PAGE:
The conversation on this bright winter day wandered from Missoula in the 1960s and '70s, to oval track racing, to sprockets for a twin-track Skidoo.
Five Jacobsens were talking snowmobiles - specifically, the racing sleds of yesteryear, what it was like to race them, and what it takes to fix them up to look like new or better. It was a language of comfort and joy.
Their backdrop was Missoula Chain Saw Supply off West Broadway, the shop Pete Jacobsen opened for business in 1963 and in which he and Adeline, in essence, raised their five sons.
On stacked display at one end were two "old" snowmobiles that can rightly be called the pride of Missoula. Each was a product of months of meticulous refurbishment by Ken, Steve and Les Jacobsen.
The bottom one was manufactured in 1971, a glistening Polaris 439 cc, one of the company's first three-cylinder sleds. It was judged best of class and one of the top five restored snowmobiles at the Vintage Snowmobile Club of America's annual show last July in Billings - high praise in a competition where every rivet, strut canister and ball-joint spring is scrutinized for its authenticity by a panel of judges.
Secured above it was the reigning national champion. It's a 1972 Polaris TX Starfire, a sled that was in far less than mint condition when Ken Jacobsen bought it five years ago from a former racer in Helena. Ken and his younger brothers completed work on the Starfire a couple of years ago, but weren't satisfied. They tore it apart and improved on it, putting the final detailing on it just before judging began in Billings.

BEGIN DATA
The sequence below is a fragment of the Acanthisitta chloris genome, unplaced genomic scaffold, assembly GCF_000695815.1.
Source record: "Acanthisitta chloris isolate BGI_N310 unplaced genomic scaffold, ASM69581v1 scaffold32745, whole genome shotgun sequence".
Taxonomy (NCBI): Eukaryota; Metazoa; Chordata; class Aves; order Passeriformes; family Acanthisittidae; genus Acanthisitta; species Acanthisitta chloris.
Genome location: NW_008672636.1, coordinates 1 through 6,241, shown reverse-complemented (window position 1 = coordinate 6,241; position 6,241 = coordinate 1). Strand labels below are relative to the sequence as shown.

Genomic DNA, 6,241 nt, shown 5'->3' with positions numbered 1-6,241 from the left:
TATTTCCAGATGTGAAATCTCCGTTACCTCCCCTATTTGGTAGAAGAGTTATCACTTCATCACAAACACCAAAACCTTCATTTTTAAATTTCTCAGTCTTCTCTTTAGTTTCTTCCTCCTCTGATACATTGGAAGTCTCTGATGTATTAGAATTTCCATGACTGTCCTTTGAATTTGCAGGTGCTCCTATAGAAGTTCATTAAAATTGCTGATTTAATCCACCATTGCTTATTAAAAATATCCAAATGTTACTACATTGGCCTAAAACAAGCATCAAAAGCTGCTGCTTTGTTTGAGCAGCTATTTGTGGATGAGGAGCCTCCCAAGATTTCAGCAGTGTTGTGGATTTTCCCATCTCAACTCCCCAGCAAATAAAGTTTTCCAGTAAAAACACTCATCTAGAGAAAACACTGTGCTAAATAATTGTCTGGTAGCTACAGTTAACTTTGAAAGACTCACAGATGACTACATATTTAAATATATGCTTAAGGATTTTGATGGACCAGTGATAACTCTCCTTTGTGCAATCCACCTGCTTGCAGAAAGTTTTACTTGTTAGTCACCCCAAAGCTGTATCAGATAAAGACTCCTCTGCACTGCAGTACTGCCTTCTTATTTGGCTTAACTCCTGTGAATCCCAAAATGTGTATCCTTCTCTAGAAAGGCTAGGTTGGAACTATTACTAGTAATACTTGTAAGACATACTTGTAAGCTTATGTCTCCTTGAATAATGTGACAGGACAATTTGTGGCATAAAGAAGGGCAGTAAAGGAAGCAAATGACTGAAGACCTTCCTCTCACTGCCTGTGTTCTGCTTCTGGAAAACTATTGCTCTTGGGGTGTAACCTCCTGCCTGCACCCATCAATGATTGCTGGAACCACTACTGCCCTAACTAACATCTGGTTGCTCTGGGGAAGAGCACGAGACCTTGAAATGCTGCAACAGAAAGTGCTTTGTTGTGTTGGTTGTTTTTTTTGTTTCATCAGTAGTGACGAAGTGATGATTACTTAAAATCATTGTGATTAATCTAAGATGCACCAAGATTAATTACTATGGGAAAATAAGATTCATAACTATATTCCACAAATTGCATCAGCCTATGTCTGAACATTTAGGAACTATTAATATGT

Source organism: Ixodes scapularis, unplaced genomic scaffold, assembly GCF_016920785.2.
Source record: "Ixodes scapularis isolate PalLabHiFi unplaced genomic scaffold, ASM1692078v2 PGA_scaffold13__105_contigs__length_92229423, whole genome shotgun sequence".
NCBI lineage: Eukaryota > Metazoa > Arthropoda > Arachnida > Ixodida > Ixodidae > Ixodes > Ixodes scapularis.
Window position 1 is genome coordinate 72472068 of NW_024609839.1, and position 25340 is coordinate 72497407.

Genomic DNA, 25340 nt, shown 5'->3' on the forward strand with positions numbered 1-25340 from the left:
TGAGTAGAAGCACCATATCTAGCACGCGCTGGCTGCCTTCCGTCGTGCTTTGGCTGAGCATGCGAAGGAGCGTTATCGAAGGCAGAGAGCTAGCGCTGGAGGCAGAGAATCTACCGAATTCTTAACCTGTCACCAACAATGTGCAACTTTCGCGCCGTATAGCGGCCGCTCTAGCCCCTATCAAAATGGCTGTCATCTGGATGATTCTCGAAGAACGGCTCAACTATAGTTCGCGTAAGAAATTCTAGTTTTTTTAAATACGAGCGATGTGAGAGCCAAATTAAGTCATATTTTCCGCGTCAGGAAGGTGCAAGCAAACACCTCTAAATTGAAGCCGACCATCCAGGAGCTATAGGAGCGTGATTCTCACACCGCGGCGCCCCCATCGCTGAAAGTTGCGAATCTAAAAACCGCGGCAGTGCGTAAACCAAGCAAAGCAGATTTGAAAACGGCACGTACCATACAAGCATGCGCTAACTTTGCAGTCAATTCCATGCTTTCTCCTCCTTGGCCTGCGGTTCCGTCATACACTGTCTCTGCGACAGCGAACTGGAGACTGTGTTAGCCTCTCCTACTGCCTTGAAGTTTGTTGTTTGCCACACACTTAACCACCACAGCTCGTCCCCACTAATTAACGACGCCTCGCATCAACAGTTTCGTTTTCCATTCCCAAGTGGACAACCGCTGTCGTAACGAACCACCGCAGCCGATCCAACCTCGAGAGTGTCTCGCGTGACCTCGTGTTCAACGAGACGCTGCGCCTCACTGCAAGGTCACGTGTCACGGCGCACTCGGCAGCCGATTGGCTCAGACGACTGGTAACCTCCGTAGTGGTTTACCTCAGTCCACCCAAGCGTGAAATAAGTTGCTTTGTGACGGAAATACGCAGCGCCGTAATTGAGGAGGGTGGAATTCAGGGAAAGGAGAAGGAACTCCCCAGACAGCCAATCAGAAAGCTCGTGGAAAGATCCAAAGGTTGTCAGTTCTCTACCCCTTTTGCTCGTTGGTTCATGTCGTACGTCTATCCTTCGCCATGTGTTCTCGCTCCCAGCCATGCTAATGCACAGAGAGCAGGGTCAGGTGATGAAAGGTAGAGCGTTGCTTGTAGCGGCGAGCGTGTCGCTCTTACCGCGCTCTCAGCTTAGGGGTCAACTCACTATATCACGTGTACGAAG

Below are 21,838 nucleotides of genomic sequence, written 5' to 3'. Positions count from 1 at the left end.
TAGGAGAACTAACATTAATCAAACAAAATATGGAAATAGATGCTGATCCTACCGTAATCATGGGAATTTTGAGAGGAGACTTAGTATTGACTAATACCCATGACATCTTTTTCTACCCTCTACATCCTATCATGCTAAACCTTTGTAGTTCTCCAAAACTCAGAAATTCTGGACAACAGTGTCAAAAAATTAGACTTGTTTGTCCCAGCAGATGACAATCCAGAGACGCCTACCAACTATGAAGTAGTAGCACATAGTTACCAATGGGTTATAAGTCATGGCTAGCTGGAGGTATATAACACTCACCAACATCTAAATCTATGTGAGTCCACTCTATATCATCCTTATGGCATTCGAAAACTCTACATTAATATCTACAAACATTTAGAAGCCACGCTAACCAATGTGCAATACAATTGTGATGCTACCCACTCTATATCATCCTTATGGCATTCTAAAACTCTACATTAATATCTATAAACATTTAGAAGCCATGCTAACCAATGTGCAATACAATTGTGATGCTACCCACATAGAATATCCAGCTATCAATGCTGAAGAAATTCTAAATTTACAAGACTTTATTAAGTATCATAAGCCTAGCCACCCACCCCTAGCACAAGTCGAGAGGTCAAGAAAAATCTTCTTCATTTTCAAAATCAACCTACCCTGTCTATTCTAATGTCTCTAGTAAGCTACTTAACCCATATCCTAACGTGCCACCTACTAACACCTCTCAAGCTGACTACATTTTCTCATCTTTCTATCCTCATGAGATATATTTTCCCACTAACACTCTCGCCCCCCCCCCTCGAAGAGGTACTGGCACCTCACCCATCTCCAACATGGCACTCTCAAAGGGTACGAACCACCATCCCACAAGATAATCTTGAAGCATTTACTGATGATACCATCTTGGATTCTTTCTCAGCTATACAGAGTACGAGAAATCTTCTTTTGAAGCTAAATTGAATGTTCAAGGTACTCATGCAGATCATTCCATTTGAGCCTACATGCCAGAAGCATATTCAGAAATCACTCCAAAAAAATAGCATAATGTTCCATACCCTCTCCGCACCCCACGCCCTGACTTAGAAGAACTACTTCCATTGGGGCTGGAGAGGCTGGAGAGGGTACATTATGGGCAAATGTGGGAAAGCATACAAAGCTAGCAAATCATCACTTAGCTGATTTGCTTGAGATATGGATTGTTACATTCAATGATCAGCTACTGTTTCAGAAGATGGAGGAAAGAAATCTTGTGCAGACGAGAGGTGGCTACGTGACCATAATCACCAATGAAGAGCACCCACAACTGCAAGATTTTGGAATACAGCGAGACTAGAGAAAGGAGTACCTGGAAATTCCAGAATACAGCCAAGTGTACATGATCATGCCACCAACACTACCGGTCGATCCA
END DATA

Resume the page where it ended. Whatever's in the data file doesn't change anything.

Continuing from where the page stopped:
Back in the Nixon administration, Pete Jacobsen might have sold these sleds new for $1,200. Adorned with the awards they won in Billings, they're worth $10,000 or more today, the Jacobsens said.
The brothers got serious about their vintage restoration hobby only in the past several years. They've fixed up perhaps a dozen, concentrating on Polaris machines, "pretty much just race sleds," Ken said. "That's mainly because when you're done with them they have some value. A lot of the others that they made thousands of don't."
Earlier, at his home off Mullan Road, Ken pointed to a low-slung 1978 Polaris ice oval racer that he could probably sell for $20,000. More than 30 years ago it was raced by a man whose name still adorns the hood.
In fact, it could well have been the sled TJ Patrick was racing when he met his future wife Bev at a snowmobile race track in North Dakota, where she was a mechanic for a friend. Four years later, they had their first daughter. These days TJ handles day-to-day management of Danica Patrick's Indy and NASCAR racing career.
Steve and Les Jacobsen now run Missoula Chain Saw Supply, which got out of the flailing chainsaw business at the end of last year. They concentrate on selling and servicing snowplows. Ken Jacobsen was a millwright at the Champion/Stimson lumber mill in Bonner for more than 30 years before it closed down. After working for a couple of years at the Roseburg mill in Missoula, he now travels every week to the Potlatch mill in St. Maries, Idaho.
Two other brothers, Doug and Rod, live in California. But all five of them grew up around snowmobiles, snowmobile racing and their father's chainsaw shop.
Here was where the boys, now ages 53 to 60, congregated evenings after school. Pete owned Missoula's Polaris snowmobile dealership from 1966 to 1978, and can literally document the rise and fall of snowmobile racing in those years with stacks of neatly handwritten sales records.
"One thing it did back in those years, it kept them out of trouble, because every night during the week we'd spend time down here repairing stuff so we could race the next weekend," Pete Jacobsen said.